Tears of Blood

What: Entry for Edition 8 of the Indian Fiction Workshop.

Plot Synopsis: There is a dilapidated old fort in a forest bordering an Indian village. The villagers believe that inside the fort is a chamber, locked shut by an ancient King, and guarded by spirits invoked and trapped inside the chamber by that king.

Unknowing of the folklore, two thieves who have escaped from a nearby prison take shelter in the fort. Thinking that there might be treasure inside, they break open the door.

Narrate the events up to and after this point, in FIRST PERSON POV of the thieves. You can choose to do it from POV of one thief, or alternating between the POVs of both.

Plot Credits: Jayashree Srivatsan

Judges: Leo, Jayashree, Rajrupa Gupta

Genre being explored: HORROR

My entry:

Tears of Blood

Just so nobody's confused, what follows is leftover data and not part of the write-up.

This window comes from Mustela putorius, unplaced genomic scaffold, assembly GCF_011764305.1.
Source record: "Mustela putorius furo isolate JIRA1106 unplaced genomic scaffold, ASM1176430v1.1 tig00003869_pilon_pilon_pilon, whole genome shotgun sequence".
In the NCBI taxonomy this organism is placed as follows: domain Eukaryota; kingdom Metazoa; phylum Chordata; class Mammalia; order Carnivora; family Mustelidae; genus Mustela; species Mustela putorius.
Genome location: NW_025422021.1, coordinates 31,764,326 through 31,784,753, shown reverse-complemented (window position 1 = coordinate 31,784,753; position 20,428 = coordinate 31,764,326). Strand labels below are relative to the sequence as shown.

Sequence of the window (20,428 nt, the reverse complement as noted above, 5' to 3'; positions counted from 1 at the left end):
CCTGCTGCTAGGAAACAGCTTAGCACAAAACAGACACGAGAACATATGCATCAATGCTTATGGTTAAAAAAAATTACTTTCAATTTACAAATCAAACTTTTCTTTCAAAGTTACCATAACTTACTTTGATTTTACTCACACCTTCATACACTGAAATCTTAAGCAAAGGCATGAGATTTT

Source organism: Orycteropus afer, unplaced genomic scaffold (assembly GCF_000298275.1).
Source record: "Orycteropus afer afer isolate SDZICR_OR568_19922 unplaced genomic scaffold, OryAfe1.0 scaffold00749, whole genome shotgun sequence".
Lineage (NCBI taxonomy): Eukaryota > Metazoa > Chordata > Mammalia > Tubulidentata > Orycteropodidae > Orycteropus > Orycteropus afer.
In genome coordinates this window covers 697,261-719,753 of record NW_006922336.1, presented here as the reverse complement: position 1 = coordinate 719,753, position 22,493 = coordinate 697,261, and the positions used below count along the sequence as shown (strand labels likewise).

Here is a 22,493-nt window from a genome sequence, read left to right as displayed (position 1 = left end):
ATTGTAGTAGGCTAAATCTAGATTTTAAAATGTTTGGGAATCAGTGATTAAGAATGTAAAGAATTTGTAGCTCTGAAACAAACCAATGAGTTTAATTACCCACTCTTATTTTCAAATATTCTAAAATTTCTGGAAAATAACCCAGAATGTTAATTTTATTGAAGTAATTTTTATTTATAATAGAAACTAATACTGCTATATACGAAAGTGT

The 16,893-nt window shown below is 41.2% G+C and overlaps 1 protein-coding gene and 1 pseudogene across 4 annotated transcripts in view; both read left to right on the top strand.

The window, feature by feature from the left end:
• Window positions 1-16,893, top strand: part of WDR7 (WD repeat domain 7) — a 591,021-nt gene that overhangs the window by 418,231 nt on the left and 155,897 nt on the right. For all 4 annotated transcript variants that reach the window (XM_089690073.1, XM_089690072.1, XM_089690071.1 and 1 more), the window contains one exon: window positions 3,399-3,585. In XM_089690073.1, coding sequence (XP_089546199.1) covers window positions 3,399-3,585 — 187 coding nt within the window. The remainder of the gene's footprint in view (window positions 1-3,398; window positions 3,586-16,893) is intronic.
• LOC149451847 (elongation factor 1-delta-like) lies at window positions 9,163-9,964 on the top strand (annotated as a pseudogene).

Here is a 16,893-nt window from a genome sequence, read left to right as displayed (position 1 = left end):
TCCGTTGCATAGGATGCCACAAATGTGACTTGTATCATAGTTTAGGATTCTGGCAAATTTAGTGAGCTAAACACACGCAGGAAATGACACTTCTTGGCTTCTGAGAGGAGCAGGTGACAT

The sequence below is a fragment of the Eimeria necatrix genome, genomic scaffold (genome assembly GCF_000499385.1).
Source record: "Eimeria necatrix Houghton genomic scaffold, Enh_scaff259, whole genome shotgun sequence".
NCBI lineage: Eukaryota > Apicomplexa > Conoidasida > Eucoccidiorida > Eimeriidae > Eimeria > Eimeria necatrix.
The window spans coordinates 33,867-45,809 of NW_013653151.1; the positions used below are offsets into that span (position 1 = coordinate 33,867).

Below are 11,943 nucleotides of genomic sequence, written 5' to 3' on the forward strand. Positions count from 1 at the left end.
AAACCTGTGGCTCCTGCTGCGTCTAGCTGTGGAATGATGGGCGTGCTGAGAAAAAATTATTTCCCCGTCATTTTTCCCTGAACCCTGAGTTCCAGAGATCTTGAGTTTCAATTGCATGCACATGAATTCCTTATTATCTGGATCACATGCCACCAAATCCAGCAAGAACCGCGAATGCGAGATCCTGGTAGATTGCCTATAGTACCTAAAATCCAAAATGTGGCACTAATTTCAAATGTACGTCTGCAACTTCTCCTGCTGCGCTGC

‘Hurry up, Raju! Run or those dogs will be upon us in minutes!’
I watched as Raju struggled to move with his pot belly impending him, wheezing and coughing on the way. I was a hundred meters ahead of him and before me stood the mighty trees of the Chiranjeevi forest. We were being chased by a group of policemen for escaping from prison and had just been able to lose them through some really quick thinking on my part. I knew they would never follow us into the forest, at least not at night. They were a bunch of superstitious fools who believed it to be haunted.  Well, haunted or not, it was the only place for us to escape from the jaws of prison life.